We discover all too soon that Ratchett’s murder is the result of a monstrous event, one that claimed the lives of four members of the wealthy Armstrong family. Whether she possessed great savvy or questionable chutzpah, Christie clearly based this tragic clan on the fatal kidnapping of the Lindburgh baby, the trial of which was still going on when the book was published. Readers must have transferred some of their horror surrounding this event to the death of Daisy Armstrong, which sets us up to view the death of the man responsible in a wholly different light.

Not that it’s extraordinary for a murder victim to be loathsome, but one who has profited by the unnecessary death of a little girl, which resulted in the subsequent deaths of both her parents and an unfairly maligned servant, leads us to reserve our sympathies for the unknown killer.

Characters: Is there anyone, however, who reads MotOE and hopes that the killer is an unknown trespasser? No, we fully expect that we have met the murderer in the early chapters, but the chance of identifying him or her is going to be tough. The closed circle is extraordinarily large: twelve passengers and three staff members. Like most 30’s suspects, they are identified by certain tropes, and in this case, we experience a lot of international stereotyping. Are all English valets imperturbable, all Italians voluble, all Swedish nurses shy and sheep-like?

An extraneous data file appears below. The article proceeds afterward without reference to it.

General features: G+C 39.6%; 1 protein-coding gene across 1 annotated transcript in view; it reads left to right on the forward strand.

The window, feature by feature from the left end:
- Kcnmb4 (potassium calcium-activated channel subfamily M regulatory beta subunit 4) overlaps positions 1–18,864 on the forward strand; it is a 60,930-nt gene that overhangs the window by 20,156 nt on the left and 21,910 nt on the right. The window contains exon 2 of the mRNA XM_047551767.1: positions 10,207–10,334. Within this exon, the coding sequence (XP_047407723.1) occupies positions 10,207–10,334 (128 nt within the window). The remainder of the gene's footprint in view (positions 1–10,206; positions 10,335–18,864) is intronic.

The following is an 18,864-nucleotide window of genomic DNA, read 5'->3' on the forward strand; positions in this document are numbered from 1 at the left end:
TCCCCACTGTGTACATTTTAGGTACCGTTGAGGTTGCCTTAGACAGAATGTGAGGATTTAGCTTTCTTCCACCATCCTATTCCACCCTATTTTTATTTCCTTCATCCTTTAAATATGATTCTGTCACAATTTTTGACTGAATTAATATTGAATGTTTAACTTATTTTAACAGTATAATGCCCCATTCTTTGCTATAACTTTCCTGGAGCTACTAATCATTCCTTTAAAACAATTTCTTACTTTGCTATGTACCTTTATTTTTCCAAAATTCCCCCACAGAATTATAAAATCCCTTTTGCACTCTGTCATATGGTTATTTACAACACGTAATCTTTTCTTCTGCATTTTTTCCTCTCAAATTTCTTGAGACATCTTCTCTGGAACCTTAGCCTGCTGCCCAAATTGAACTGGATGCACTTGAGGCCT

Those who criticize this novel complain about the large cast and the double line-up of interviews with each and every one. At least shrink the number down, they must ask themselves. In fact, the 2001 Alfred Molina TV-adaptation and the recent farce version by Ken Ludwig did indeed reduce the number . . . and we all know what a problem that creates for the plot as Christie intended it.

In the other three adaptions, the cast of characters is essentially intact, and we find that some of them are given short shrift. My friend Scott Ratner has suggested that the novel really does not make great fodder for film, and I have to say that all the characters are given more of their due in the source material. This is no small trick because it’s not uncommon for suspects in a murder case to have buried secrets and double lives, and here we find that to be the case for every character! But Christie pulls this bit off with aplomb, and it’s too here credit that even as she reveals the connection each passenger had to the Armstrong case, a great percentage of her readers do not see the truth because . . . it’s something we have never encountered.